The foregoing and other objects, features, and advantages of the invention will be apparent from the following more particular description of the preferred embodiments of the invention, as illustrated in the accompanying drawings.
The single FIGURE diagrammatically illustrates incorporation of the invention into an optical recorder.
Referring now more particularly to the drawing, a magnetooptic storage member 10, in the form of a rotating disk, receives laser light over a bidirectional light path 11, from a laser 12, for recording and sensing signals onto the storage medium and from storage member 10, using known magnetooptic principles. The light in path 11 reflected from magnetooptic storage member 10 exhibits rotation of its linear polarization by the known Kerr effect for carrying information-bearing signals magnetically recorded on the magnetooptic storage member 10. The light from laser 12 passes along light path 13 through usual beam shapers and collimators (not shown), thence to the phase-polarization beam splitter (hereinafter beam splitter) 14. The polarization of the light traveling from laser 12, along path 13 is such that it passes directly through beam splitter 14 to path 11 for transmission as a laser-beam-to-disk to magnetooptic storage member 10. A portion of the light from laser 12 is reflected from beam splitter 14 along path 21, as a wasted laser beam such that it does not impinge upon, or goes away from, storage member 10. The arrangement of beam splitter 14 is such that the light returned along path 11, from storage member 10, is reflected along path 22 to a second beam splitter 15. It is preferred that beam splitters 14 and 15 be identically constructed a to their respective reflective and light transmissive characteristics. A portion of the light is redirected by beam splitter 15 to a data detection circuit and optical processing means 16. Such data detection means 16, can be the usual magnetoopticdata detection systems, as is well known. A portion of the light from light path 22 is transmitted through beam splitter 15 along path 23 to a detector (not shown) in servo circuit 17. Such detector generates focus error signals and tracking or seeking error signals, as is known in the art. The intensity variations of the reflected light beam transmitted along path 23, its shape and orientation, with respect to the detector in servo circuit 17, is used to generate the focus and position error signals. An aspect of the light traveling along path 23 is its intensity. Because of elements in an optical system, optical noise occurs. It is desired to reduce this optical noise for enhancing the operation of servo circuit 17. The position error signals used in relatively transversely positioning the objective lens 33, with respect to a track (not shown) being followed or radially moved across on storage member 10, are not detailed, as they bear no effect on generation of controls for understanding the present invention.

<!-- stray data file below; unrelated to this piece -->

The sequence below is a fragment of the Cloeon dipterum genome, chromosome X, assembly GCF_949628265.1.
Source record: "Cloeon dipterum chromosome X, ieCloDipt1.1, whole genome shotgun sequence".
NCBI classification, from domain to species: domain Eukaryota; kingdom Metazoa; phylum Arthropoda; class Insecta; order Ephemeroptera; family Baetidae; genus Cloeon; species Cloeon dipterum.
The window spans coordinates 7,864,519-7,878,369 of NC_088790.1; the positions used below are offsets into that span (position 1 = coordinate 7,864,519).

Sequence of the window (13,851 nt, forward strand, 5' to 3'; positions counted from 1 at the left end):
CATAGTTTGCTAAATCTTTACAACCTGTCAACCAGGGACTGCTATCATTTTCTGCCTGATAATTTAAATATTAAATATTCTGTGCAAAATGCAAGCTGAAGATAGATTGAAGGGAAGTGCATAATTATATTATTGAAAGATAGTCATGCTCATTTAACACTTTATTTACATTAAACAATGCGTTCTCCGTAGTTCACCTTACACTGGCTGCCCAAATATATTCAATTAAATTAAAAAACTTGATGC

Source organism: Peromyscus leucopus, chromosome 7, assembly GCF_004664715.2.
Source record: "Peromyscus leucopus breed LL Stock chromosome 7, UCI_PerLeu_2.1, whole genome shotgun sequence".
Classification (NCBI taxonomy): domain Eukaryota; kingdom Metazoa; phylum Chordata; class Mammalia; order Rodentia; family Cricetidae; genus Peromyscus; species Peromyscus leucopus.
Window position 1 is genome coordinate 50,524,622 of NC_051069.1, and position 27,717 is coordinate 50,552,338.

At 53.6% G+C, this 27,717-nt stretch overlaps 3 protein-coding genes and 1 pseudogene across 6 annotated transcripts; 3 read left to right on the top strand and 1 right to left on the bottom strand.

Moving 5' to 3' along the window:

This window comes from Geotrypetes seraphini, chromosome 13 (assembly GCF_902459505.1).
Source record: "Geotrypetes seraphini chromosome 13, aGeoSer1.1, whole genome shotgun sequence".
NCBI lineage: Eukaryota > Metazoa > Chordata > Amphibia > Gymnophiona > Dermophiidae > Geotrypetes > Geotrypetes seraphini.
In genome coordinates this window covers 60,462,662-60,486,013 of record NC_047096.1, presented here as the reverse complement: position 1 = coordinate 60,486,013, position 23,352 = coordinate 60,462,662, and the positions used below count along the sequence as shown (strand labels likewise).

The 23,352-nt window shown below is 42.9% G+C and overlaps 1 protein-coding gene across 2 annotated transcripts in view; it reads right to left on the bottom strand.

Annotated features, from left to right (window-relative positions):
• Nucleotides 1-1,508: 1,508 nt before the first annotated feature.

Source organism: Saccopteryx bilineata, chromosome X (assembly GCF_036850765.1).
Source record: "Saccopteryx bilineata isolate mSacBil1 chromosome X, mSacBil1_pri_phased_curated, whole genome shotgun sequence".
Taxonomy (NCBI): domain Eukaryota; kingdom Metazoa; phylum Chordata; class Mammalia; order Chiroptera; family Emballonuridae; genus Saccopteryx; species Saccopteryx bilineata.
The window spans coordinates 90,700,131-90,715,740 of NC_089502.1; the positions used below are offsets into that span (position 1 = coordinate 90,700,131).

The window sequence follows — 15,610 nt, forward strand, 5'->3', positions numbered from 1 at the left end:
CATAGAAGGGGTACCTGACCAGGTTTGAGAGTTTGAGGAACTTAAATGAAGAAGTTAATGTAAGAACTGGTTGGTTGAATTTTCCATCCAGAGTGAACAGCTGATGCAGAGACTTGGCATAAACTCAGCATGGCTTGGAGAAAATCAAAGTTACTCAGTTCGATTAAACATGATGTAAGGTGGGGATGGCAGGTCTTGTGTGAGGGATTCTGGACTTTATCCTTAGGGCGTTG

The focus portion of servo circuit 17 generates a focus controlling signal, part of which is supplied over line 30 to a mirror actuator 31, herein represented as a coil. Actuator 31 is mechanically connected to a first-surface planar mirror 20, which intercepts and reflects the wasted light on light path 21 as a reflected wasted laser beam. It is desired to phase-coherently add the light reflected by mirror 20 to the light reflected by storage member 10 as a combined data and reflected wasted laser beam. This phase-coherence combination occurs in beam splitter 14 in the transmission of light from path 21, through the beam splitter 14 to path 22, and the redirection or reflection of the light along path 11 from storage member 10 to path 22. The spacing between storage member 10 and beam splitter 14, and mirror 20 and beam splitter 14, is controlled such that the relative spacing between the beam splitter and the storage member and the planar mirror, is maintained to create phase-coherence of the intensity modulation of the two light beams. In this manner, the intensity of the light beam reflected by storage member 10 is increased for increasing the signal-to-noise ratio to be used in servo circuit 17 controls. Such increased signal-to-noise ratio improves both the focusing and position-error servo-controlling operations.
The focus servo supplies its focusing control signal over line 33 to a focus actuator 32, herein represented as a coil, which is operatively mounted on, or connected to, an objective lens 33. In a known manner, the signals on line 33 flow into actuator 32, relatively moving objective lens 33, with respect to disk 10, for maintaining the light beam traveling along path 11 from beam splitter 14 to storage member 10 in focus at the recording level of the storage member 10. This operation is well known and not further described for that reason. Since the focus control signal on line 33 is indicative of path-length changes between beam splitter 14 and storage member 10, a signal is derived from and directly proportioned to the line 33 focus drive signal to be supplied to actuator 31 for providing synchronizedproportional movements of mirror 20 along the length of light path 21, as disk 10 moves away from objective lens 33, mirror 20 is moved further from beam splitter 14, and vice versa. This action compensates the wasted light path 21 length at the focus error as the focus changes, which is representative of path-length changes of light beam 11.